• Energy and Climate

An endless cry to address climate challenges: What should COP 27 deliver?

  • Sixbert Mwanga

As part of the annual United Nations Framework Convention on Climate Change (UNFCCC) - 27th Conference of Parties (COP27), the first week of November 2022 will witness delegates from around the world arriving in Sharm El-Sheikh. It is anticipated that a large number of government representatives, scientists, negotiators, observers, media, youth, and women groups will attend the conference.

Looking back at previous COPs, affected communities from vulnerable countries have few expectations because they have waited for climate action so long. However, high expectations and demands are warranted this time, due to the fact that the impacts have visibly extended way beyond the borders of African and small island states. In today’s world, all countries are affected, including those that are deemed “safe”.

“In relation to current scientific findings and recommendations, COP27 must deliver and should be referred to as a "live or die" conference.”

The expectations and demands placed on COP27 in Sharm El-Sheikh are based on the fact that it is being held on the most climate-vulnerable continent and region, Africa.

The most recent assessment by the Intergovernmental Panel on Climate Change (IPCC) on impact, adaptation, and vulnerability concludes that the majority of African nations are among the most vulnerable. The majority of communities and their means of subsistence are disproportionately impacted by the effects of climate change, which are primarily associated with prolonged droughts and floods, as well as rising sea levels, and have limited access to the needed financial and technical support from the international community.

In addition to Africa, other countries in the global south, particularly small island states, have reported the same effects and difficulties. As climate-related impacts continue to amplify, it is urgent that negotiators at COP27 in Sharm El-Sheikh devote more resources to addressing these while ensuring equity and climate justice.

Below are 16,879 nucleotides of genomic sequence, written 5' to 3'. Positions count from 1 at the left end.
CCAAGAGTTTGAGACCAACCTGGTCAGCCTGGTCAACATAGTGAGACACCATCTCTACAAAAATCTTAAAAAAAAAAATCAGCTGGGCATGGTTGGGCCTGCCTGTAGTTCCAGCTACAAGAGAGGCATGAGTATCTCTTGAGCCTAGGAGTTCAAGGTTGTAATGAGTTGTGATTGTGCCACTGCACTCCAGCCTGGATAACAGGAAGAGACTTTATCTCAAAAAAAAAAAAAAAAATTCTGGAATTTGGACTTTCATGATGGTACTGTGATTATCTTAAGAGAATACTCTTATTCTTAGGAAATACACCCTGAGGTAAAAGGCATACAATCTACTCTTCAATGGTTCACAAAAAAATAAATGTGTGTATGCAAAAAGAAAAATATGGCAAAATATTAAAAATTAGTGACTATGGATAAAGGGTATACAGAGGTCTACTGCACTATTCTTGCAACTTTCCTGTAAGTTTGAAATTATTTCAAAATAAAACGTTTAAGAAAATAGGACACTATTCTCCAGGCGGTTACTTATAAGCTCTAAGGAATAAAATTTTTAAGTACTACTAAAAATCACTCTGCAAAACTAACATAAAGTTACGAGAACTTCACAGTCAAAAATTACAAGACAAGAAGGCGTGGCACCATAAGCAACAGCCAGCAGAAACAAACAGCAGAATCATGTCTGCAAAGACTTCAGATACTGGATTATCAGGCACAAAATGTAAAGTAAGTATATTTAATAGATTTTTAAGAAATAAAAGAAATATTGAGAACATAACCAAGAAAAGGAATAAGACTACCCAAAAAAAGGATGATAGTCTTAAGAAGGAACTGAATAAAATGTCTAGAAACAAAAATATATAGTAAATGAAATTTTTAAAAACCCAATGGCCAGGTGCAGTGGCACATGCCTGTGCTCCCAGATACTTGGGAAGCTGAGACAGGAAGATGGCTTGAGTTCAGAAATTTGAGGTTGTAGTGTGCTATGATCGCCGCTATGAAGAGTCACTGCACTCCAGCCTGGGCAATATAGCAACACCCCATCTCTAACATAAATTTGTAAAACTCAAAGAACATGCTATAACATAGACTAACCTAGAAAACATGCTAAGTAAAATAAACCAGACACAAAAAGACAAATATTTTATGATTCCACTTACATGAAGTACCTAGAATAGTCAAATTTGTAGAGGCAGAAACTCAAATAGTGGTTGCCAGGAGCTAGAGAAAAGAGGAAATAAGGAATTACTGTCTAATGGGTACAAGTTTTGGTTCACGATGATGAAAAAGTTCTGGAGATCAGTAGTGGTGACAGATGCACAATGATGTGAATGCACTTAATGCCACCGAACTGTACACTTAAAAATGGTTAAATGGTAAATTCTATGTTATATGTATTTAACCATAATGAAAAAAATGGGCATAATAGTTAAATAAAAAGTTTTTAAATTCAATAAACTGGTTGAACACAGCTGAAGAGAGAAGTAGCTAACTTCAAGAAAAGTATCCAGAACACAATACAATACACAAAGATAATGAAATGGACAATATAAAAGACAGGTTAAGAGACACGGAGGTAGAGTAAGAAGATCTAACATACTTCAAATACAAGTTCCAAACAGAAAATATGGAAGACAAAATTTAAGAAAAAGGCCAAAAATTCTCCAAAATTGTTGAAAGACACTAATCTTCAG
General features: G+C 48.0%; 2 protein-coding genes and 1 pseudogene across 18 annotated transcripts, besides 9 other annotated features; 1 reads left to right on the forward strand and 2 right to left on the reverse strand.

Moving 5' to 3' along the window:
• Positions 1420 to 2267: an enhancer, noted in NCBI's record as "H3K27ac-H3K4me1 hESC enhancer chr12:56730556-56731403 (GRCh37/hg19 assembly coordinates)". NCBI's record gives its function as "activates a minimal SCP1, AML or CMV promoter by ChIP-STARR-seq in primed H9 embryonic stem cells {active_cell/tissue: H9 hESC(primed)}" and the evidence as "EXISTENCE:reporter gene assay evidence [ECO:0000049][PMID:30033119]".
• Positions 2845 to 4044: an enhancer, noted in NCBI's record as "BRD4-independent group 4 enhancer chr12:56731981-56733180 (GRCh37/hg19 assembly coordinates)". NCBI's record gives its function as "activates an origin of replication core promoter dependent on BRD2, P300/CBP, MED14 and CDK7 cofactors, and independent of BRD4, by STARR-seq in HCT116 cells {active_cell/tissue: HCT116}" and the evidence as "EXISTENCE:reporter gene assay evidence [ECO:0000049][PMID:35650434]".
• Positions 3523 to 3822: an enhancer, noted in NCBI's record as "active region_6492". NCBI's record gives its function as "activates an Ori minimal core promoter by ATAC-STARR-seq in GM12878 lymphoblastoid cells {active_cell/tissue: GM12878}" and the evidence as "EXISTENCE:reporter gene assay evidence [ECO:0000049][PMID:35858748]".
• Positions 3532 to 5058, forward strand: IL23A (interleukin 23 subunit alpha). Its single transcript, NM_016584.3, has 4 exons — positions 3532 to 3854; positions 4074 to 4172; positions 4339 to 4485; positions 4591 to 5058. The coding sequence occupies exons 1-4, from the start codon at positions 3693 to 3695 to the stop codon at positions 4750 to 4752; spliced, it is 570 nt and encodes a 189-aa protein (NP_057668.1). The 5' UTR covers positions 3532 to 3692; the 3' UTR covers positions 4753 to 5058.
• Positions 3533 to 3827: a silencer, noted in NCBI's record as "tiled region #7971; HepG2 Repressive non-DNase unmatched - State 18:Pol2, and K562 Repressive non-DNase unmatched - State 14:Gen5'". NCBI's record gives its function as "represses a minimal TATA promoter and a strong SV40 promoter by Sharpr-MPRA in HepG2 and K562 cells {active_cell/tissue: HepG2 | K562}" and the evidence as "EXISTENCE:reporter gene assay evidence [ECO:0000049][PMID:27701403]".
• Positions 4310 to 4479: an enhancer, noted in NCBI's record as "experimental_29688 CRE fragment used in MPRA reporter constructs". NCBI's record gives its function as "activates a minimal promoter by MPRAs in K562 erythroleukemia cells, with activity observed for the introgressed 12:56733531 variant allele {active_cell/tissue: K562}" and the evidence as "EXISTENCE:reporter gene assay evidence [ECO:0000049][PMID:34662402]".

“The outcomes of COP27 should include agreement on the scope, definition, review of progress, communication, and reporting mechanisms for the ‘Global Goal on Adaptation’ (GGA). ”

If this is accomplished this November, the world will be in a better position to witness the adoption of the GGA decision by the time of the Global Stocktake at COP28 in 2023.

Moreover, COP27 occurs at a time when climate change impacts are already beyond the scope of simple adaptation measures, particularly in the global south. It has reached a point where lives and means of subsistence are vanishing at an alarming rate. Unfortunately, this is occurring in regions that have contributed the least to climate change. Consequently, COP27 must work urgently to secure a ‘Loss and Damage Finance Facility’ (LDFF) in Sharm El-Sheikh.

Failure to work towards and achieve the LDFF will result in un-addressable climate change impacts and unmet financial needs in the most vulnerable nations. I personally argue, as Executive Director of Climate Action Network (CAN) Tanzania, and convenor of the Climate Action Network for Africa (CAN-Africa), the largest civil-society network aimed at addressing climate change, that

“COP 27 should implement LDFF to rescue countries and communities that are becoming ever-more vulnerable.”

The 27th Conference of the Parties occurs at a time when financial and related access gaps are widening. COP27 should conclude with a consensus on the unfulfilled commitments of achieving the $100 billion. It is anticipated that COP27 will conclude with clear and concrete means for scaling up climate finance to meet ever-increasing demands and needs while addressing complex access issues, particularly in Africa and vulnerable nations. In addition to the missed $100 billion climate promise of 2020, developed countries should now work towards making sure that international adaptation finance is doubled by 2025, compared to 2019.

Concerning mitigation and ambition, the majority of vulnerable countries suffering from the effects of climate change have made negligible historical and current contributions to global emissions. African nations have very limited access to energy today. Therefore, further limiting their energy options by insisting on a rapid “energy transition”, lacks a moral and economic sense of equity and justice.

“One must ask how you can transition when you do not even have energy access?”

However, at the same time, all nations must implement stringent measures and remain vigilant in their pursuit of the 1.5°C target. The discussions under COP27 should aim to expand access to clean and dependable energy sources that promote inclusive economic growth. Let’s prioritize access to the technology and financial resources needed to support national energy plans and goals, as communicated in the updated Nationally Determined Contributions, NDCs.

As COP27 is being held in Egypt, there is a never-ending call for this COP to place a special emphasis on addressing the impacts, Loss and Damage, and closing the ever-widening climate finance gap. There should be concerted efforts to ensure inclusivity and pay attention to the voices of vulnerable individuals who are experiencing fatal climate change effects.